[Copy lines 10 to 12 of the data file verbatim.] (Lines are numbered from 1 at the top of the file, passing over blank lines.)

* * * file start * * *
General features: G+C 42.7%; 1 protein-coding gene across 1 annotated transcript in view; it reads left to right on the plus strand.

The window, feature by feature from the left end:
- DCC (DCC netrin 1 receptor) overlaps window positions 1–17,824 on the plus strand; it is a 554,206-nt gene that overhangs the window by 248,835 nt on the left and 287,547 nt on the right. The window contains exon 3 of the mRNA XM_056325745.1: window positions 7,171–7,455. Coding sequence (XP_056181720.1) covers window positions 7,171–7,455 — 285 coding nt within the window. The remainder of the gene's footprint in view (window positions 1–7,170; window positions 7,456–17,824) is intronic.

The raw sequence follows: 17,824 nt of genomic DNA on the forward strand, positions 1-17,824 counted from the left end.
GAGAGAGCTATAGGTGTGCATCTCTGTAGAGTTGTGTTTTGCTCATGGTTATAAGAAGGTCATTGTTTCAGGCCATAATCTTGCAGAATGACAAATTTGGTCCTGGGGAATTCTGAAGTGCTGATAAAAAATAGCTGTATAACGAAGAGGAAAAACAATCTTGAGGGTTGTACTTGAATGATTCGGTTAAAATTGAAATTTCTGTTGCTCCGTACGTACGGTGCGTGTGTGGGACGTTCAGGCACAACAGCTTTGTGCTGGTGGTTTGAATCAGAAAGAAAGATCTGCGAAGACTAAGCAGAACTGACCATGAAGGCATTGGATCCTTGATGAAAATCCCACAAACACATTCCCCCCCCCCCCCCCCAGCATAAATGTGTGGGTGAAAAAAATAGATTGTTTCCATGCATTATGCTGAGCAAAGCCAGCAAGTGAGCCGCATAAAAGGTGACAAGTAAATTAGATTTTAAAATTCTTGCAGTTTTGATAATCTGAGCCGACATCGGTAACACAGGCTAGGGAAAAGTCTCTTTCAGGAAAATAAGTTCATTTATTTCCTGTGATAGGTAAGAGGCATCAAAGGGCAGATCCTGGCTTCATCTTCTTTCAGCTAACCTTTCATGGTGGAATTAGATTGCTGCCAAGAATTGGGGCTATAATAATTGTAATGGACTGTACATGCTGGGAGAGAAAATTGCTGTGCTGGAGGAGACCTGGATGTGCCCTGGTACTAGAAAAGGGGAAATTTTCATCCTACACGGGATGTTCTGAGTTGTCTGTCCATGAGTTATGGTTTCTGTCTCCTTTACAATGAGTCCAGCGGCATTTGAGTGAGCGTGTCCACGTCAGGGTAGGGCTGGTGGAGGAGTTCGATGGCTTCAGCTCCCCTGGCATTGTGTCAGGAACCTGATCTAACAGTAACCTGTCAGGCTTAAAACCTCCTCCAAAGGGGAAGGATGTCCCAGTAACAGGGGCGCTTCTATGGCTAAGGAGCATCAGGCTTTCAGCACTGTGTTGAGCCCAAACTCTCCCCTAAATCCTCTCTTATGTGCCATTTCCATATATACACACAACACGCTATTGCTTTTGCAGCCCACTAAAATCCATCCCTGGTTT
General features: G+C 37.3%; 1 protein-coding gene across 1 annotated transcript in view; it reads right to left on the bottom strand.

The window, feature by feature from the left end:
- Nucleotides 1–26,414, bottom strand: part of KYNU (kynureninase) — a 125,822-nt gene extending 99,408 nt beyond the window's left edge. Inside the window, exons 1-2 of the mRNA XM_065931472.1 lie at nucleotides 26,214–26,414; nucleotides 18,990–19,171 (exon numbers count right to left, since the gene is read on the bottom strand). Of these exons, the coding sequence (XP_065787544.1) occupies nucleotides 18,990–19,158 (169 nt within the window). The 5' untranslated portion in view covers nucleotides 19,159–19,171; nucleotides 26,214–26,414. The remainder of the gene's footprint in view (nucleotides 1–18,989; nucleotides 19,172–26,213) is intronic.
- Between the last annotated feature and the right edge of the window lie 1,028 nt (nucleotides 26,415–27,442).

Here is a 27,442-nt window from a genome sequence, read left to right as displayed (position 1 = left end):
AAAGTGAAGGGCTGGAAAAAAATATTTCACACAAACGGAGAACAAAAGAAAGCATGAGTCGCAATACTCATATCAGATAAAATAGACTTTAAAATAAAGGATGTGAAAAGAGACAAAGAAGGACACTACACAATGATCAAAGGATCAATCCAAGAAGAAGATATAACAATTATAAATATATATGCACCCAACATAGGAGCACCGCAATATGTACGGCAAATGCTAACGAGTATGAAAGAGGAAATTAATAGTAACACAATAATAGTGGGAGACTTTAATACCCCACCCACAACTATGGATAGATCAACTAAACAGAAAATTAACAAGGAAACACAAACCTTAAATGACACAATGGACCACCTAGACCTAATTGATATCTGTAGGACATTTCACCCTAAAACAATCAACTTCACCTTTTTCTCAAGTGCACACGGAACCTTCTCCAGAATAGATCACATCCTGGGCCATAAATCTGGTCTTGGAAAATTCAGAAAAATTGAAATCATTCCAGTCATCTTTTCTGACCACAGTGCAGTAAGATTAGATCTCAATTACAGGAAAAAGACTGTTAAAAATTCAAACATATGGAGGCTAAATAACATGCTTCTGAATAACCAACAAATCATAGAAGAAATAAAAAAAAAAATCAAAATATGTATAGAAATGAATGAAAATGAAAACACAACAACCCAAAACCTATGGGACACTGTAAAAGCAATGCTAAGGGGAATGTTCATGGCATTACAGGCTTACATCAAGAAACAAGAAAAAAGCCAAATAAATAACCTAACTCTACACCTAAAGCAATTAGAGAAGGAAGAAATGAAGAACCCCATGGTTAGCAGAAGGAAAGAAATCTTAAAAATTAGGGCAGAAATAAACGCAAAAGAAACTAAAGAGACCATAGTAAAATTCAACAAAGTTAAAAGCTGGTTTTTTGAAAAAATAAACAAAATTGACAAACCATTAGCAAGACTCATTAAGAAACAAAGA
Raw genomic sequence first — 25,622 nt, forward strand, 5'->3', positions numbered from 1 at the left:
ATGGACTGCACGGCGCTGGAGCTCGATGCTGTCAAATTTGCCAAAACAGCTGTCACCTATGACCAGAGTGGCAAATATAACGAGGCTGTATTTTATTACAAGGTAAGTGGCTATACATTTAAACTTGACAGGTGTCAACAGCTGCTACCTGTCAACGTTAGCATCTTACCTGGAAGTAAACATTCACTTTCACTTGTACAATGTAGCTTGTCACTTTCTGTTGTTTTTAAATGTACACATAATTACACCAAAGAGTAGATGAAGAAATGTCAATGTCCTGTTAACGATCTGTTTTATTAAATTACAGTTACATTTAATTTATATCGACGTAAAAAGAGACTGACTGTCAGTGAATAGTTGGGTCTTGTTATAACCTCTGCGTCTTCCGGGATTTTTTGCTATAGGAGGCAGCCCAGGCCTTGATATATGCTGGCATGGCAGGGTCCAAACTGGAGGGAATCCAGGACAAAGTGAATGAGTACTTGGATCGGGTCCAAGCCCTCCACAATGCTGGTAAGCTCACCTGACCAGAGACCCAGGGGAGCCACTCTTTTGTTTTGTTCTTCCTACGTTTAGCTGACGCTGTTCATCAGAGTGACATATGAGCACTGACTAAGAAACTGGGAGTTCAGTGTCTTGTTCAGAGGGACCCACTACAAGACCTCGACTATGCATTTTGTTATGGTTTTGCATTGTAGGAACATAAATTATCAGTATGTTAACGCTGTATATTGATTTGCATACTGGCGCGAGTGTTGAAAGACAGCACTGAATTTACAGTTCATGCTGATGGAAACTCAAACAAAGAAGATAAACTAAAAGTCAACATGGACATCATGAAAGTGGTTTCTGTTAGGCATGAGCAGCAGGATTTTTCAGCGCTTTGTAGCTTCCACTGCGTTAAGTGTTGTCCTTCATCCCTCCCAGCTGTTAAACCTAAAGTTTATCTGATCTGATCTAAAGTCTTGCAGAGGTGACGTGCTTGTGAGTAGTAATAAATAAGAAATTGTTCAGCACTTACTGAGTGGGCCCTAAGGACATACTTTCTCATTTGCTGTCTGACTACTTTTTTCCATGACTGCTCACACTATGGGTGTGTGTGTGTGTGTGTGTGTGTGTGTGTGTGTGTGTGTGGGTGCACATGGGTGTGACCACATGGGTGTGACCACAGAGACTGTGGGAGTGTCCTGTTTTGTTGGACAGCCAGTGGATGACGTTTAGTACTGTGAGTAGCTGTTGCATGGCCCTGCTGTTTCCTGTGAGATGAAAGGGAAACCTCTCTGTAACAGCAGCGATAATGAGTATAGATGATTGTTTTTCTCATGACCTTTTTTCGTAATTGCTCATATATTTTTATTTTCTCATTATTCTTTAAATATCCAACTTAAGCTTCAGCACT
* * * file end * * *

Here is a 27,442-nt window from a genome sequence, read left to right as displayed (position 1 = left end):
AAAGTGAAGGGCTGGAAAAAAATATTTCACACAAACGGAGAACAAAAGAAAGCATGAGTCGCAATACTCATATCAGATAAAATAGACTTTAAAATAAAGGATGTGAAAAGAGACAAAGAAGGACACTACACAATGATCAAAGGATCAATCCAAGAAGAAGATATAACAATTATAAATATATATGCACCCAACATAGGAGCACCGCAATATGTACGGCAAATGCTAACGAGTATGAAAGAGGAAATTAATAGTAACACAATAATAGTGGGAGACTTTAATACCCCACCCACAACTATGGATAGATCAACTAAACAGAAAATTAACAAGGAAACACAAACCTTAAATGACACAATGGACCACCTAGACCTAATTGATATCTGTAGGACATTTCACCCTAAAACAATCAACTTCACCTTTTTCTCAAGTGCACACGGAACCTTCTCCAGAATAGATCACATCCTGGGCCATAAATCTGGTCTTGGAAAATTCAGAAAAATTGAAATCATTCCAGTCATCTTTTCTGACCACAGTGCAGTAAGATTAGATCTCAATTACAGGAAAAAGACTGTTAAAAATTCAAACATATGGAGGCTAAATAACATGCTTCTGAATAACCAACAAATCATAGAAGAAATAAAAAAAAAAATCAAAATATGTATAGAAATGAATGAAAATGAAAACACAACAACCCAAAACCTATGGGACACTGTAAAAGCAATGCTAAGGGGAATGTTCATGGCATTACAGGCTTACATCAAGAAACAAGAAAAAAGCCAAATAAATAACCTAACTCTACACCTAAAGCAATTAGAGAAGGAAGAAATGAAGAACCCCATGGTTAGCAGAAGGAAAGAAATCTTAAAAATTAGGGCAGAAATAAACGCAAAAGAAACTAAAGAGACCATAGTAAAATTCAACAAAGTTAAAAGCTGGTTTTTTGAAAAAATAAACAAAATTGACAAACCATTAGCAAGACTCATTAAGAAACAAAGA
Raw genomic sequence first — 25,622 nt, forward strand, 5'->3', positions numbered from 1 at the left: